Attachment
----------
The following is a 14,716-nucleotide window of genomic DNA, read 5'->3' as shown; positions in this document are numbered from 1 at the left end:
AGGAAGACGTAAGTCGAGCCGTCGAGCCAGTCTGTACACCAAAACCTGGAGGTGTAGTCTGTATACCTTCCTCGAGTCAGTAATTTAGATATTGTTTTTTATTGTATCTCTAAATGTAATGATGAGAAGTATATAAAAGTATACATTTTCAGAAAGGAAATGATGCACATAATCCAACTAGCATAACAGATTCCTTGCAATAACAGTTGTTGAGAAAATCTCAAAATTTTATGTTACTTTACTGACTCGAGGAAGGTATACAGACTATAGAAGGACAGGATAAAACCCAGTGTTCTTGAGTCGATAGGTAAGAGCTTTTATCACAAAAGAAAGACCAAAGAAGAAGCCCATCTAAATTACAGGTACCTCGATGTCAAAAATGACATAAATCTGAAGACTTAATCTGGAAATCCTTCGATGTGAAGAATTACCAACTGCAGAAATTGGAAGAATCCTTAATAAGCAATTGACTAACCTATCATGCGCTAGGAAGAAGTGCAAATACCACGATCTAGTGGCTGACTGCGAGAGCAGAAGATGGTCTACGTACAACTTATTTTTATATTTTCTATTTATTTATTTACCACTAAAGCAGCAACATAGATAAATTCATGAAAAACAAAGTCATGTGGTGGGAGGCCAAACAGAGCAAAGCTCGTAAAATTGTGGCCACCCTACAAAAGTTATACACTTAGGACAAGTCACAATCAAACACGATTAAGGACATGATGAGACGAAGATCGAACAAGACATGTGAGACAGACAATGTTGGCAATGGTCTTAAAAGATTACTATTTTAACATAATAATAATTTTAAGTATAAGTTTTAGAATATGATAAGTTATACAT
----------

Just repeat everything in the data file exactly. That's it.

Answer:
The following is a 14,716-nucleotide window of genomic DNA, read 5'->3' as shown; positions in this document are numbered from 1 at the left end:
AGGAAGACGTAAGTCGAGCCGTCGAGCCAGTCTGTACACCAAAACCTGGAGGTGTAGTCTGTATACCTTCCTCGAGTCAGTAATTTAGATATTGTTTTTTATTGTATCTCTAAATGTAATGATGAGAAGTATATAAAAGTATACATTTTCAGAAAGGAAATGATGCACATAATCCAACTAGCATAACAGATTCCTTGCAATAACAGTTGTTGAGAAAATCTCAAAATTTTATGTTACTTTACTGACTCGAGGAAGGTATACAGACTATAGAAGGACAGGATAAAACCCAGTGTTCTTGAGTCGATAGGTAAGAGCTTTTATCACAAAAGAAAGACCAAAGAAGAAGCCCATCTAAATTACAGGTACCTCGATGTCAAAAATGACATAAATCTGAAGACTTAATCTGGAAATCCTTCGATGTGAAGAATTACCAACTGCAGAAATTGGAAGAATCCTTAATAAGCAATTGACTAACCTATCATGCGCTAGGAAGAAGTGCAAATACCACGATCTAGTGGCTGACTGCGAGAGCAGAAGATGGTCTACGTACAACTTATTTTTATATTTTCTATTTATTTATTTACCACTAAAGCAGCAACATAGATAAATTCATGAAAAACAAAGTCATGTGGTGGGAGGCCAAACAGAGCAAAGCTCGTAAAATTGTGGCCACCCTACAAAAGTTATACACTTAGGACAAGTCACAATCAAACACGATTAAGGACATGATGAGACGAAGATCGAACAAGACATGTGAGACAGACAATGTTGGCAATGGTCTTAAAAGATTACTATTTTAACATAATAATAATTTTAAGTATAAGTTTTAGAATATGATAAGTTATACAT